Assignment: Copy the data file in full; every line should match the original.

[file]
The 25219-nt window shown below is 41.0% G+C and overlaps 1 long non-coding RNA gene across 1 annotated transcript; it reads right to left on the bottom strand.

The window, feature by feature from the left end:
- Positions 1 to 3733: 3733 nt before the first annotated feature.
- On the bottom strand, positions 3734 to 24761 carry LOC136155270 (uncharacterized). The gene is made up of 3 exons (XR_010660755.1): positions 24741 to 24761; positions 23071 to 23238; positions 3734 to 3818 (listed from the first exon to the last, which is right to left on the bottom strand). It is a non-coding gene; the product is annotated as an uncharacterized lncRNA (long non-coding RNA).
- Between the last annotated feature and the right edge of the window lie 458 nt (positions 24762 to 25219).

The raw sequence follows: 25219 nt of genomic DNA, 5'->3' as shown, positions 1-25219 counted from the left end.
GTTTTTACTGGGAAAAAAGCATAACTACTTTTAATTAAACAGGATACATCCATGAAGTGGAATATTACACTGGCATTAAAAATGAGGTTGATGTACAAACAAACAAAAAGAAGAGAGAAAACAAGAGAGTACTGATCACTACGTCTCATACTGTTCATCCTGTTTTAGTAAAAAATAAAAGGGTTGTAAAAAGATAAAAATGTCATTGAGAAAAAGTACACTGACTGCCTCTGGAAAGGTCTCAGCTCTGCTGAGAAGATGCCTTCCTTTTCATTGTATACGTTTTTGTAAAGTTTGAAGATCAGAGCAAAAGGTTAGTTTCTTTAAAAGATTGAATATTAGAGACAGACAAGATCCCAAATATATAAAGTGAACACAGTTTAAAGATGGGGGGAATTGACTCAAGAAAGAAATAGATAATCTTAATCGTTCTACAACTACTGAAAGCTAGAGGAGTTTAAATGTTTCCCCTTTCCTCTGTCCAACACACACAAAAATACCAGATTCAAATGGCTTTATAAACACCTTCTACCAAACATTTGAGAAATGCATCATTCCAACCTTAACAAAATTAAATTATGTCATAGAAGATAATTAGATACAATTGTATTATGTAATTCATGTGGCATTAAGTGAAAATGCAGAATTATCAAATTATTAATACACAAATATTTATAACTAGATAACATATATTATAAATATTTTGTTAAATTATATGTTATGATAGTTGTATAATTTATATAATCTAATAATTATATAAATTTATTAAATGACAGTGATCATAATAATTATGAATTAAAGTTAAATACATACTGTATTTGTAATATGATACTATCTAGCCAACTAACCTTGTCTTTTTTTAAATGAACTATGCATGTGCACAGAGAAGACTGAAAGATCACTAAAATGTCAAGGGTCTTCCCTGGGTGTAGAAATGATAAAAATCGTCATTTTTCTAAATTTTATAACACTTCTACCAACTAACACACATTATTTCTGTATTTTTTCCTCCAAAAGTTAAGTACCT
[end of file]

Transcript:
The 25219-nt window shown below is 41.0% G+C and overlaps 1 long non-coding RNA gene across 1 annotated transcript; it reads right to left on the bottom strand.

The window, feature by feature from the left end:
- Positions 1 to 3733: 3733 nt before the first annotated feature.
- On the bottom strand, positions 3734 to 24761 carry LOC136155270 (uncharacterized). The gene is made up of 3 exons (XR_010660755.1): positions 24741 to 24761; positions 23071 to 23238; positions 3734 to 3818 (listed from the first exon to the last, which is right to left on the bottom strand). It is a non-coding gene; the product is annotated as an uncharacterized lncRNA (long non-coding RNA).
- Between the last annotated feature and the right edge of the window lie 458 nt (positions 24762 to 25219).

The raw sequence follows: 25219 nt of genomic DNA, 5'->3' as shown, positions 1-25219 counted from the left end.
GTTTTTACTGGGAAAAAAGCATAACTACTTTTAATTAAACAGGATACATCCATGAAGTGGAATATTACACTGGCATTAAAAATGAGGTTGATGTACAAACAAACAAAAAGAAGAGAGAAAACAAGAGAGTACTGATCACTACGTCTCATACTGTTCATCCTGTTTTAGTAAAAAATAAAAGGGTTGTAAAAAGATAAAAATGTCATTGAGAAAAAGTACACTGACTGCCTCTGGAAAGGTCTCAGCTCTGCTGAGAAGATGCCTTCCTTTTCATTGTATACGTTTTTGTAAAGTTTGAAGATCAGAGCAAAAGGTTAGTTTCTTTAAAAGATTGAATATTAGAGACAGACAAGATCCCAAATATATAAAGTGAACACAGTTTAAAGATGGGGGGAATTGACTCAAGAAAGAAATAGATAATCTTAATCGTTCTACAACTACTGAAAGCTAGAGGAGTTTAAATGTTTCCCCTTTCCTCTGTCCAACACACACAAAAATACCAGATTCAAATGGCTTTATAAACACCTTCTACCAAACATTTGAGAAATGCATCATTCCAACCTTAACAAAATTAAATTATGTCATAGAAGATAATTAGATACAATTGTATTATGTAATTCATGTGGCATTAAGTGAAAATGCAGAATTATCAAATTATTAATACACAAATATTTATAACTAGATAACATATATTATAAATATTTTGTTAAATTATATGTTATGATAGTTGTATAATTTATATAATCTAATAATTATATAAATTTATTAAATGACAGTGATCATAATAATTATGAATTAAAGTTAAATACATACTGTATTTGTAATATGATACTATCTAGCCAACTAACCTTGTCTTTTTTTAAATGAACTATGCATGTGCACAGAGAAGACTGAAAGATCACTAAAATGTCAAGGGTCTTCCCTGGGTGTAGAAATGATAAAAATCGTCATTTTTCTAAATTTTATAACACTTCTACCAACTAACACACATTATTTCTGTATTTTTTCCTCCAAAAGTTAAGTACCT